Future ready project learning: the big questions

Future ready project learning: the big questions

A second year of disruption to examinations has brought to centre-stage questions of how and why we assess, and of the balance of assessment, teaching and learning. Already we are gaining some sense of the emergence of viewpoints and ideas about the future of assessment....

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A second year of disruption to examinations has brought to centre-stage questions of how and why we assess, and of the balance of assessment, teaching and learning.

Already we are gaining some sense of the emergence of viewpoints and ideas about the future of assessment. One of the questions, though, is not new at all, but goes right to the heart of the debate about what education is for. Is it the job of teachers to pass on subject knowledge to the younger generation, or to equip them with the skills they need to be creative, flexible, innovative learners, able to find answers for themselves that go beyond what is on the curriculum or what will be assessed in the next test?

The best of both worlds

There is much going on in this intensely interesting discussion, and the issues have been brought into sharp focus by a pandemic which is forcing all of us involved in the education process, whether as teachers, learners, parents, providers or overseers, to question our assumptions and to think more openly about alternative perspectives.

In the midst of this important conversation, though, it is important not to lose sight of the fact that, whatever curriculum and assessment arrangements lie over the horizon, it is already within the power of teachers to embrace a rich pedagogical approach, one that fully reflects the need to cover core content from the specifications whilst at the same time helping to equip learners with vital skills for the future.

A richer view of learning

The key here is to stop thinking of education as a single entity, a process which is defined by only one goal, so that teachers are forced to choose between either transmitting knowledge or facilitating inquiry.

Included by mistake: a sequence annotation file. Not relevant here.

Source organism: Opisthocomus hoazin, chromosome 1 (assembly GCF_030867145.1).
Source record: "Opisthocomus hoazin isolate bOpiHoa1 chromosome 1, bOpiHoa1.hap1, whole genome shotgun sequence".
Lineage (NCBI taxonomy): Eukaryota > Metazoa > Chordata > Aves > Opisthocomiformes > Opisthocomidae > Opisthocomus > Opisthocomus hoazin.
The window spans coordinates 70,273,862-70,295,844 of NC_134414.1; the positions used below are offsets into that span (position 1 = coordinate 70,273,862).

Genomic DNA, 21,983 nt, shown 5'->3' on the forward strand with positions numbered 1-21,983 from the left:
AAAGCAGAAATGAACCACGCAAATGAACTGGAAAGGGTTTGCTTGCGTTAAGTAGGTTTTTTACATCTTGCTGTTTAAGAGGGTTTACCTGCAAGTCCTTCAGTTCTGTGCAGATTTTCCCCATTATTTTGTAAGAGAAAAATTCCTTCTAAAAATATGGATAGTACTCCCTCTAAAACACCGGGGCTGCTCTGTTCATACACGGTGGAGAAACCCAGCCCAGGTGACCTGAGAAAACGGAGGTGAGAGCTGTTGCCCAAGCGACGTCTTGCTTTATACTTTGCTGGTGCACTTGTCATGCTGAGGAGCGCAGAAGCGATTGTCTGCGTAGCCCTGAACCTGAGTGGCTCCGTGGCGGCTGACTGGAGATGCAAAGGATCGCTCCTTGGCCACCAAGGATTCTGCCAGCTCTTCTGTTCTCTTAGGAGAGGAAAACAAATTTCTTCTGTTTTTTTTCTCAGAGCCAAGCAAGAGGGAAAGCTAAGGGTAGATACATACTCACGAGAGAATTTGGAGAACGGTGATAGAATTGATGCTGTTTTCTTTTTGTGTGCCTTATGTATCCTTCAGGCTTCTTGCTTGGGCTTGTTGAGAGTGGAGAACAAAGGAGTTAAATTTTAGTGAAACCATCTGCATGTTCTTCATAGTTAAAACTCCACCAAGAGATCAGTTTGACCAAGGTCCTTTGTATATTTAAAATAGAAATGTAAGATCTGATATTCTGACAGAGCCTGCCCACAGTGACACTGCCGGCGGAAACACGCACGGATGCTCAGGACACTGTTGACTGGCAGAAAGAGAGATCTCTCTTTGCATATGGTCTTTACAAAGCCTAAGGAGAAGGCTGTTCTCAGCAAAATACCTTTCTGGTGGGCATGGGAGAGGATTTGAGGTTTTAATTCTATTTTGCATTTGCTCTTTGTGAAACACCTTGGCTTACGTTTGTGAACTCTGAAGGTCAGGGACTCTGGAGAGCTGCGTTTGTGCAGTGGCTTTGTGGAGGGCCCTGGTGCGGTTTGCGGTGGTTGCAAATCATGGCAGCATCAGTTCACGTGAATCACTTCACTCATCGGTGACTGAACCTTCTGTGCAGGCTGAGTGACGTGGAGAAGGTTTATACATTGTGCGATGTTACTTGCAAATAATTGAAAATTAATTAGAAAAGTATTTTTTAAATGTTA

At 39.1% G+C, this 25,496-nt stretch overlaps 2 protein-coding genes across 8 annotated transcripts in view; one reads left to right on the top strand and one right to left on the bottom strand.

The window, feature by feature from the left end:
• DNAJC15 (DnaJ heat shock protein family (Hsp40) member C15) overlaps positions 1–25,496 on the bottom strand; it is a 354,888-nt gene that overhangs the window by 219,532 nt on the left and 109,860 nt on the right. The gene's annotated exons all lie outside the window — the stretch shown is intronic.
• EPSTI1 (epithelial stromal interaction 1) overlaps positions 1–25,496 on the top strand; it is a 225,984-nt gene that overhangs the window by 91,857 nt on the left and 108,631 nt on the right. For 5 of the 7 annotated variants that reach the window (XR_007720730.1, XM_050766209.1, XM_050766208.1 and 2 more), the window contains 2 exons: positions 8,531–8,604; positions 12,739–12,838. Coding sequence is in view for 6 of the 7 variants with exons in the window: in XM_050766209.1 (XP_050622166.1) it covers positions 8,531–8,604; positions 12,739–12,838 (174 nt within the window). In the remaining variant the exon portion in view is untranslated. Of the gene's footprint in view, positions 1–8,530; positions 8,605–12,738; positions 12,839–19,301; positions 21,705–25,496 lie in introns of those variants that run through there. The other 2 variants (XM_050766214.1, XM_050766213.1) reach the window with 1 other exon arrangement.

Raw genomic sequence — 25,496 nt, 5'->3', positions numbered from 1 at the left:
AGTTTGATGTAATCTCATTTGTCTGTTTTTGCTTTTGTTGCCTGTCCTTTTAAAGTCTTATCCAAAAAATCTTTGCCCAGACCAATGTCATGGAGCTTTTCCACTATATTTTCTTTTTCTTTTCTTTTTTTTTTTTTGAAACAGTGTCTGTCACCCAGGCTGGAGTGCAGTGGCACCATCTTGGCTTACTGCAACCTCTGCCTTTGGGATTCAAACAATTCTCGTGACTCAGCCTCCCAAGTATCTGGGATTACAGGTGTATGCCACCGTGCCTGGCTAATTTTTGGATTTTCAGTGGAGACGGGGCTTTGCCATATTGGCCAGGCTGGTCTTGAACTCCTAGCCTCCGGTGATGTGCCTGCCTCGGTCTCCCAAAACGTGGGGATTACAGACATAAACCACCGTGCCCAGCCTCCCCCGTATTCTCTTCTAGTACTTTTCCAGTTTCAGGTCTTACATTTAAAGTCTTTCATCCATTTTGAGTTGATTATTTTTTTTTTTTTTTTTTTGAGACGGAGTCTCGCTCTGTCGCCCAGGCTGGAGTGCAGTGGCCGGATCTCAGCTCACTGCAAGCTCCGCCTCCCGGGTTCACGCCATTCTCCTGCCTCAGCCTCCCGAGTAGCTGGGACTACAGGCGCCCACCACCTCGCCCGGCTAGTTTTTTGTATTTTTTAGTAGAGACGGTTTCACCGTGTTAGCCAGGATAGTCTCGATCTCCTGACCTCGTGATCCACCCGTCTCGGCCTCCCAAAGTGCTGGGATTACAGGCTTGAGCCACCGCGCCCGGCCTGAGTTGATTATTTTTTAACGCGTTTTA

I’m writing this having just cooked lunch at home. What was the point of cooking lunch? Was it to provide necessary nutrition or to enable a meaningful social occasion, a chance to sit and discuss how the day has been going, and plans for the afternoon? It would be mistaken to think that there is only one point here, and the same is true of the rich, multi-faceted process of education. When we teach, we are modelling expertise, sharing knowledge, providing guidance, embodying professional values, fostering a love of learning, equipping learners with the tools they need to address problems and questions for themselves, all at once.

Future ready project learning

As I’ve discussed in my previous blogs, one of the best routes into this richer form of learning is through the use of open-ended questions. What I’ve discovered is that even tasks which seem to be ‘closed’ (e.g. covering the next learning outcome on the specification) can be opened up once we look at a lesson through the dual lenses of knowledge and skills.

For example, suppose I am teaching students about renewable and non-renewable sources of energy. There is some curriculum content to be covered, but this topic can be adapted to form the basis of a mini-project, by asking students to imagine that the government has commissioned them to make recommendations about energy resources for the future. What balance would they recommend? What are the advantages and disadvantages of each possible resource? And how will they present their findings? As a video, slideshow, infographic
or report?

Working on an assignment like this helps learners acquire content knowledge and develop valuable project management skills, independent research and presentation skills simultaneously. It shows how, in the practical, day-to-day activities of the classroom, we can find a valuable pathway towards a form of learning that embraces knowledge and skills together.

Once we begin to think about learning in this way, we can see that all sorts of exciting possibilities are open to us already – and this is a good position from which to reflect on and participate in the important dialogue about how we build back better in the educational sphere post the pandemic.

Further reading

If you are interested in deepening your own professional engagement with the rich possibilities afforded by project learning, you may wish to explore the new Professional Development programme on Future Ready Project Learning.

Liked this article? Read more in the series:

Open learning for the future

Utilising Extended Projects to release the power of deeper learning

Successful implementation of project learning in an online environment

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